“This Shouldn’t Happen”: Inside the Virus-Hunting Nonprofit at the Center of the Lab-Leak Controversy
Chasing scientific renown, grant dollars, and approval from Dr. Anthony Fauci, Peter Daszak transformed the environmental nonprofit EcoHealth Alliance into a government-funded sponsor of risky, cutting-edge virus research in both the U.S. and Wuhan, China. Drawing on more than 100,000 leaked documents, a V.F. investigation shows how an organization dedicated to preventing the next pandemic found itself suspected of helping start one.
March 31, 2022
On June 18, 2021, an evolutionary biologist named Jesse D. Bloom sent the draft of an unpublished scientific paper he’d written to Dr. Anthony Fauci, the chief medical adviser to the president of the United States. A bespectacled, boyish-looking 43-year-old often clad in short-sleeved checkered shirts, Bloom specializes in the study of how viruses evolve. “He is the most ethical scientist I know,” said Sergei Pond, a fellow evolutionary biologist. “He wants to dig deep and discover the truth.”
The paper Bloom had written—known as a preprint, because it had yet to be peer-reviewed or published—contained sensitive revelations about the National Institutes of Health, the federal agency that oversees biomedical research. In the interests of transparency, he wanted Fauci, who helms an NIH subagency, the National Institute of Allergy and Infectious Diseases (NIAID), to see it ahead of time. Under ordinary circumstances, the preprint might have sparked a respectful exchange of views. But this was no ordinary preprint, and no ordinary moment.
More than a year into the pandemic, the genesis of SARS-CoV-2, the virus that causes COVID-19, was still a mystery. Most scientists believed that it had made the leap from bats to humans naturally, via an intermediary species, most likely at a market in Wuhan, China, where live wild animals were slaughtered and sold. But a growing contingent were asking if it could have originated inside a nearby laboratory that is known to have conducted risky coronavirus research funded in part by the United States. As speculation, sober and otherwise, swirled, the NIH was being bombarded by Freedom of Information Act (FOIA) lawsuits. Fauci himself needed a security detail, owing to death threats from conspiracy theorists who believed he was covering up some dark secret.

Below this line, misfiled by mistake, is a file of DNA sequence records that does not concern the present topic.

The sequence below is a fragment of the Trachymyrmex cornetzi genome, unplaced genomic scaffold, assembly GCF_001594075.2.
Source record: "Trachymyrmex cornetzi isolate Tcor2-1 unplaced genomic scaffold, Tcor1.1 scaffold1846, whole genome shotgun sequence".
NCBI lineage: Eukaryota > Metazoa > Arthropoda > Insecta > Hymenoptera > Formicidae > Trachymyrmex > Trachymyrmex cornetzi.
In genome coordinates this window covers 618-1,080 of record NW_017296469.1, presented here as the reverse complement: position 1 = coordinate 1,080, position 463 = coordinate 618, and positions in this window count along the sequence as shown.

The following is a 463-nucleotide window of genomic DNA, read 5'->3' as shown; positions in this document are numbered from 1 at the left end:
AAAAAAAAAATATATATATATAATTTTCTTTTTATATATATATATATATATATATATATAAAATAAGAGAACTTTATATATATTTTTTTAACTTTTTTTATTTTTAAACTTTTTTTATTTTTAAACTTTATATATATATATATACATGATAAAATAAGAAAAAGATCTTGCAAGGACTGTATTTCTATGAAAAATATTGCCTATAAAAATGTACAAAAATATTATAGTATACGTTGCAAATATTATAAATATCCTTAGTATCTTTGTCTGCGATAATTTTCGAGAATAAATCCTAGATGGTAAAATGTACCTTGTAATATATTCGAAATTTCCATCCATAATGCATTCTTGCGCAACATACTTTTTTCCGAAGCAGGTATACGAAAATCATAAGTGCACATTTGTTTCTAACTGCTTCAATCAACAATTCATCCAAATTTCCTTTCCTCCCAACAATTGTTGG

Bloom’s paper was the product of detective work he’d undertaken after noticing that a number of early SARS-CoV-2 genomic sequences mentioned in a published paper from China had somehow vanished without a trace. The sequences, which map the nucleotides that give a virus its unique genetic identity, are key to tracking when the virus emerged and how it might have evolved. In Bloom’s view, their disappearance raised the possibility that the Chinese government might be trying to hide evidence about the pandemic’s early spread. Piecing together clues, Bloom established that the NIH itself had deleted the sequences from its own archive at the request of researchers in Wuhan. Now, he was hoping Fauci and his boss, NIH director Francis Collins, could help him identify other deleted sequences that might shed light on the mystery.
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